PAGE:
Living on a farm with animals sometimes means doctoring animals, because most farmers call in the vet only when needed. Doctoring is time-consuming and expensive, so hardiness is a prime consideration when we decide on the breed of chickens, pigs, cattle, or sheep to raise.
We go for the strong, low-maintenance breeds: Scottish Blackface sheep, Hereford cattle, Tamworth or Yorkshire pigs, Barred Plymouth Rock or Shaver Red chickens. We’re the tortoise, not the hare; the reliable truck, not the high-performance Ferrari.
Still, there are times when even the hardiest animals need special care.
Chickens are pretty easy. The chicks need an electrolyte solution in their water and some help to first find food and water but, after that, they are fine. We anticipated having to smear petroleum jelly on their combs in the winter to prevent frostbite, but they were cozy enough huddled together in their chicken van with an incandescent bulb for light to keep them laying and heat to keep them warm.
Our pigs are reasonably tough, too. We buy thirty-pound piglets in the spring rather than keep a sow and boar of our own, and we never give them the medicated feed that is supposed to keep them growing fast while they make the transition from their home farm to ours, and they do just fine. One year, though, our litter had some sneezing and breathing problems, possibly from mould in the straw we were using for bedding.
A round of antibiotics was called for, to be given as an intramuscular injection to our now 50-pound pigs. Susan is typically the injector while I am the holder, so she bought syringes, needles, and the bottle of antibiotic. When we went to inject the first pig, I suddenly found out that a 50-pound pig bolts off the line of scrimmage like a 200-pound teenaged left tackle in prime athletic condition. I could catch the pigs and sort of hold them, but I could never keep them still enough to make sure Susan got a good poke into them without inadvertently stabbing me.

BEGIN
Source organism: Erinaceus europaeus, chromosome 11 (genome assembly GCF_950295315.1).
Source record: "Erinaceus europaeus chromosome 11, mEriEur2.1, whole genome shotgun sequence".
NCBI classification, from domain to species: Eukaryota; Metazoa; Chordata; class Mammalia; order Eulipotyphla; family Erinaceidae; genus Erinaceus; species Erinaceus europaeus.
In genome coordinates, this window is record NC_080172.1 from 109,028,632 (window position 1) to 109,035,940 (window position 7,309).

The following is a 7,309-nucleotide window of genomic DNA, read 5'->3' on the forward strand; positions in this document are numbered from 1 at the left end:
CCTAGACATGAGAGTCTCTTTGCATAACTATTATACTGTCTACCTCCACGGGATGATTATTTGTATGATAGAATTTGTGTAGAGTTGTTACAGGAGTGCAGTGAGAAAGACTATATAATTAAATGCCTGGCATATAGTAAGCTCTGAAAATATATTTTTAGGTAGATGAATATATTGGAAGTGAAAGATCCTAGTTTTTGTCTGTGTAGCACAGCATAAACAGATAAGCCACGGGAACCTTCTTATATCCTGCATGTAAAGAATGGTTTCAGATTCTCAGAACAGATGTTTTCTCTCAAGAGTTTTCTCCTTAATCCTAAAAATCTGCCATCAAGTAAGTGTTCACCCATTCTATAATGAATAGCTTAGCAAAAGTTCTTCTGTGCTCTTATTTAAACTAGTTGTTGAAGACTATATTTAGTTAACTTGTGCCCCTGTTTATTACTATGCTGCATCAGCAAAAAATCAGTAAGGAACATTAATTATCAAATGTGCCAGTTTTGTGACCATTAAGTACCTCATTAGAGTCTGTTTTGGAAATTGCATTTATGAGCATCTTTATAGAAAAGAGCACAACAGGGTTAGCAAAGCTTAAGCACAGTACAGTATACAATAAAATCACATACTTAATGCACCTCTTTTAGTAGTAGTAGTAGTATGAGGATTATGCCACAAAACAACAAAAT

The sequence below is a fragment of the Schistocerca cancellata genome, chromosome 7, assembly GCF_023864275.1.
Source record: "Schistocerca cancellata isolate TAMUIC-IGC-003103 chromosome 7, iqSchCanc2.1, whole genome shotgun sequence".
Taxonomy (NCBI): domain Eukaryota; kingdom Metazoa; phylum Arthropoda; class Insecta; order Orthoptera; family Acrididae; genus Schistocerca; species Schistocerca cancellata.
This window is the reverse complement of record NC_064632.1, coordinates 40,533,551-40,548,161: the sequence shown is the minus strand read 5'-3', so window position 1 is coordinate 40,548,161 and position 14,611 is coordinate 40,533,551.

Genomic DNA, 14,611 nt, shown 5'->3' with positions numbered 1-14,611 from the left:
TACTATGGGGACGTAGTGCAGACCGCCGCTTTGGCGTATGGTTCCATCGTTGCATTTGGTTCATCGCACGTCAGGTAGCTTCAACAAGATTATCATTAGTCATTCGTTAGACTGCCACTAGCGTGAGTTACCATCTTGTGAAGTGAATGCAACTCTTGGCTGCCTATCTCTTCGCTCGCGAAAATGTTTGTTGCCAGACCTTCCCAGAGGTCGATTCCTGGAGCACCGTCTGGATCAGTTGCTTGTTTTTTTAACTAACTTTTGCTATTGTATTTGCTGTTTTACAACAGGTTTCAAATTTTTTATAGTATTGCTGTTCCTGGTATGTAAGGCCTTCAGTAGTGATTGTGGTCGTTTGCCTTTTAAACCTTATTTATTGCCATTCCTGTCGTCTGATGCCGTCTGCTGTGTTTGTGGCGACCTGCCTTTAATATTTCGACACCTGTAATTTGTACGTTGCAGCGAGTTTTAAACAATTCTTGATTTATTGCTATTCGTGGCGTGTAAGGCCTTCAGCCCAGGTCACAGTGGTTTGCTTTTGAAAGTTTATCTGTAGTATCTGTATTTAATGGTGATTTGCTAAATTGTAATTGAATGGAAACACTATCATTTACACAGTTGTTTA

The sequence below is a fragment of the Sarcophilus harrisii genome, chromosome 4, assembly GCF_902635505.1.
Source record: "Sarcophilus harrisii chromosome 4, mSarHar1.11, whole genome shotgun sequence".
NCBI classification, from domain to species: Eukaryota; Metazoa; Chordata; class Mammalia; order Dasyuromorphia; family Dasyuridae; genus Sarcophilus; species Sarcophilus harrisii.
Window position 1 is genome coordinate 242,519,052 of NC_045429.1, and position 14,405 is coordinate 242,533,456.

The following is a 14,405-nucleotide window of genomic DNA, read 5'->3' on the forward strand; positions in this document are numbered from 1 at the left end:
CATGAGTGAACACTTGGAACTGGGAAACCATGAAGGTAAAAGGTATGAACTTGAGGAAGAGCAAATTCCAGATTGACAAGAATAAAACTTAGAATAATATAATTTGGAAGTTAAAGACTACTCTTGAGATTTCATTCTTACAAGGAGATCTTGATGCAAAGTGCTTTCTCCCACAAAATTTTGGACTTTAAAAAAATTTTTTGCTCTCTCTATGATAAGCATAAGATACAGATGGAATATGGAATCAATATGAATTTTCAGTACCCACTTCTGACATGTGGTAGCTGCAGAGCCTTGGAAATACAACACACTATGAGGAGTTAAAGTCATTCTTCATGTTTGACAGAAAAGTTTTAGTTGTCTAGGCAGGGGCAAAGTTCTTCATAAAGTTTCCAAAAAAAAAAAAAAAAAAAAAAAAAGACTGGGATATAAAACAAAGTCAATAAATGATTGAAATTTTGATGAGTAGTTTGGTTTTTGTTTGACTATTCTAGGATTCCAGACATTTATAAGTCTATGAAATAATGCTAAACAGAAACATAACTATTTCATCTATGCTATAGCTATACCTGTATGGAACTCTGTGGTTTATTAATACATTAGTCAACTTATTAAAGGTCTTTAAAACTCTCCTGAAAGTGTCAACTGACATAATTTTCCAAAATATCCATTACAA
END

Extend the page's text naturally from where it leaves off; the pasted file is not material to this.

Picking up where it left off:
Reinforcements were called. Every other morning for ten days, we assembled in the pig stall with our good neighbour and his son to help. I grabbed the hind legs of our reluctant patients, then tried to flip them over. If I was successful, our neighbour and his son each grabbed a front leg. Then we lifted the pig into the air so it couldn’t push off against the ground while Susan swooped in and injected the medicine, alternating between the right or left hind leg.
The pigs squirmed like mad and it took quite a bit of effort to hold them still. Eight pigs later and we were all ready to go back to bed for the day. But it worked, and those pigs recovered, grew well on feed and open pasture, and gave us good, clean meat six months later.
Blackface sheep are rarely a problem, even lambing usually goes well. But one year, we tethered two ewes in our front yard to mow the grass on a steep slope that I was tired of weed-whacking. I figured it was worth a try and, heck, how many people can eat their lawn mower at the end of the season? It worked quite well for a while. The ewes had shade, their nutrition block, water, and were delighted to nibble away. Then, one afternoon, Susan called me at Queen’s and said that she had had an adventuresome day. I knew I was in for a good story.